Operation Cyclone

Operation Cyclone

On 24 December 1979, the Soviet Union invaded Afghanistan. The Soviets would spend the next 10 years combating Islamic insurgents and propping up the communist government of Afghanistan. Prior to the Soviet invasion, US President Jimmy Carter authorized funding for anti-communist forces combating the Democratic Republic of Afghanistan. Following the election of Ronald Reagan, the US greatly expanded the funding and support for mujahedeen forces. To support this policy, members of the CIA Special Activities Division were deployed to Afghanistan to train and equip the anti-communist forces. The program, dubbed Operation Cyclone, would be one of the most expansive CIA programs in the agency’s history.

C12820-32Initial funding for Operation Cyclone was around $25 million dollars a year. This included weapons, training, and medical aid. Working with neighboring Pakistan (namely Pakistan’s intelligence service, ISI), Operation Cyclone was able to train over 100,000 mujahedeen fighters. Outside of CIA operations, the US State Department also assisted in aiding Afghan refugees fleeing the conflict. In 1986 the US began providing larger numbers of FIM-92 Stinger missiles. Because the Soviets had complete control of the airspace over Afghanistan, helicopter gunships and fighter-bomber/attack aircraft wreaked havoc on mujahedeen fighters. While the importance of the Stinger has been contested, post-war analysis notes nearly 270 Soviet aircraft were shot down by the missile.

3In 1987 the US increased its funding for Operation Cyclone to $630 million a year. On 20 July 1987 the Soviet Union announced it would begin withdrawing its troops from Afghanistan. Further negotiations in 1988 led to the Geneva Accords, providing a timetable for the withdrawal of Soviet forces. Over the next 10 months Soviet forces would leave the country, with the final Soviet convoy crossing the Afghan-Uzbek Bridge on 15 February 1989. The war in Afghanistan would cost the Soviet Union over 14,000 soldiers killed in action and the mujahedeen nearly 90,000 and the displacement of nearly 1.5 million Afghan civilians.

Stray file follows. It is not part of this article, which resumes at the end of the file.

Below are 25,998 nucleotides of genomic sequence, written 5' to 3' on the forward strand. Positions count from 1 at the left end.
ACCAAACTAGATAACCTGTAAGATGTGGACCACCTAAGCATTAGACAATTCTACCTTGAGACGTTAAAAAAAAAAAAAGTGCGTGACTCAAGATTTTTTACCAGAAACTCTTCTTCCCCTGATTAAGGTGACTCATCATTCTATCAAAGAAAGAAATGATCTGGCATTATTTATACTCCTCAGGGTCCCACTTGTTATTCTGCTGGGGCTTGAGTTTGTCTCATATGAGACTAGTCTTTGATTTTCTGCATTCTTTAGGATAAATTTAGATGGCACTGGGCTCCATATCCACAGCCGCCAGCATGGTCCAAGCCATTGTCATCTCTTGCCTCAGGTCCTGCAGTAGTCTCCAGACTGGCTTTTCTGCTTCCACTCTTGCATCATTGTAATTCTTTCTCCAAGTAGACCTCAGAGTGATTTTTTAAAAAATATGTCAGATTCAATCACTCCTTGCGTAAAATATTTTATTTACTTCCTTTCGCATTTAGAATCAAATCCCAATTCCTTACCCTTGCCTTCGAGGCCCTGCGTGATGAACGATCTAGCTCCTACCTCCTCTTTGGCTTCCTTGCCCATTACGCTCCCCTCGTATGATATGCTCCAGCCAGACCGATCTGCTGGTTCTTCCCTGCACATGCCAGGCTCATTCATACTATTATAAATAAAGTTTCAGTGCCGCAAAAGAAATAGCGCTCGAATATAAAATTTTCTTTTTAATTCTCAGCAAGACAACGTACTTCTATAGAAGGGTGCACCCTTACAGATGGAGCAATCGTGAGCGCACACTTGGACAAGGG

4Following the Soviet withdrawal, the US shifted its focus against the Afghan communist government. While funding had dropped dramatically after the Soviets left, by 1991 the US was still providing nearly $100 million dollars to the anti-communist forces. Fighting would continue following the fall of the communist government in 1992. In 1996 the Taliban would seize control, instituting the Islamic Emirate of Afghanistan and providing a training ground and base of operations for the terrorist organization al-Qaeda. The US and NATO would launch Operation Enduring Freedom in 2001 following the 11 September attacks.

Look for more information regarding the Soviet invasion of Afghanistan in the future Modern War issue #26 with the article “The Soviet-Afghan War 1979-1989” and join the conversation on Facebook!

About The Author

Kyle is a Military Historian and Managing Editor at Strategy & Tactics Press. A fourth-generation combat Veteran, Kyle retired from the United States Army in 2010. He specializes in military operations from 1945-Present and has written extensively regarding the future of asymmetrical warfare.

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